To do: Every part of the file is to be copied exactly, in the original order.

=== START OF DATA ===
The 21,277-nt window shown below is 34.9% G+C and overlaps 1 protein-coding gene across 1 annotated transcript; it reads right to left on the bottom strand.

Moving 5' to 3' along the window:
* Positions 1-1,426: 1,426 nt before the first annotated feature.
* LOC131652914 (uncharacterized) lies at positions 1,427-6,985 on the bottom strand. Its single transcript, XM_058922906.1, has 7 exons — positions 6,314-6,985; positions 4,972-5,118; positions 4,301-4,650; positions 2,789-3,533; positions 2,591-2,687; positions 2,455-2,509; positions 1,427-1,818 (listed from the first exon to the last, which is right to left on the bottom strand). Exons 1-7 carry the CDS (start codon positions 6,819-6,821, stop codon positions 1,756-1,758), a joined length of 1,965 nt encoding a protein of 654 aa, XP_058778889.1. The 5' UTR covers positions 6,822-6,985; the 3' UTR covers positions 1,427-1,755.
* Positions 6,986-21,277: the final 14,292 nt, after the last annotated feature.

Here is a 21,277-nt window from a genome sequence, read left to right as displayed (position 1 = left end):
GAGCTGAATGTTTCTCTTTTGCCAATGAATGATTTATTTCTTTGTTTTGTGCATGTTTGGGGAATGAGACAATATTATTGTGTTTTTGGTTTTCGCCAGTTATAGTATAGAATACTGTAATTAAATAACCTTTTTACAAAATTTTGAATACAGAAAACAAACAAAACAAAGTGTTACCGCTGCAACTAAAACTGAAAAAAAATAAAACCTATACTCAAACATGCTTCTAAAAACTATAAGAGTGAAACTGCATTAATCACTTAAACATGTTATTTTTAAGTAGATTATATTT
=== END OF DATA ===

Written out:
The 21,277-nt window shown below is 34.9% G+C and overlaps 1 protein-coding gene across 1 annotated transcript; it reads right to left on the bottom strand.

Moving 5' to 3' along the window:
* Positions 1-1,426: 1,426 nt before the first annotated feature.
* LOC131652914 (uncharacterized) lies at positions 1,427-6,985 on the bottom strand. Its single transcript, XM_058922906.1, has 7 exons — positions 6,314-6,985; positions 4,972-5,118; positions 4,301-4,650; positions 2,789-3,533; positions 2,591-2,687; positions 2,455-2,509; positions 1,427-1,818 (listed from the first exon to the last, which is right to left on the bottom strand). Exons 1-7 carry the CDS (start codon positions 6,819-6,821, stop codon positions 1,756-1,758), a joined length of 1,965 nt encoding a protein of 654 aa, XP_058778889.1. The 5' UTR covers positions 6,822-6,985; the 3' UTR covers positions 1,427-1,755.
* Positions 6,986-21,277: the final 14,292 nt, after the last annotated feature.

Here is a 21,277-nt window from a genome sequence, read left to right as displayed (position 1 = left end):
GAGCTGAATGTTTCTCTTTTGCCAATGAATGATTTATTTCTTTGTTTTGTGCATGTTTGGGGAATGAGACAATATTATTGTGTTTTTGGTTTTCGCCAGTTATAGTATAGAATACTGTAATTAAATAACCTTTTTACAAAATTTTGAATACAGAAAACAAACAAAACAAAGTGTTACCGCTGCAACTAAAACTGAAAAAAAATAAAACCTATACTCAAACATGCTTCTAAAAACTATAAGAGTGAAACTGCATTAATCACTTAAACATGTTATTTTTAAGTAGATTATATTT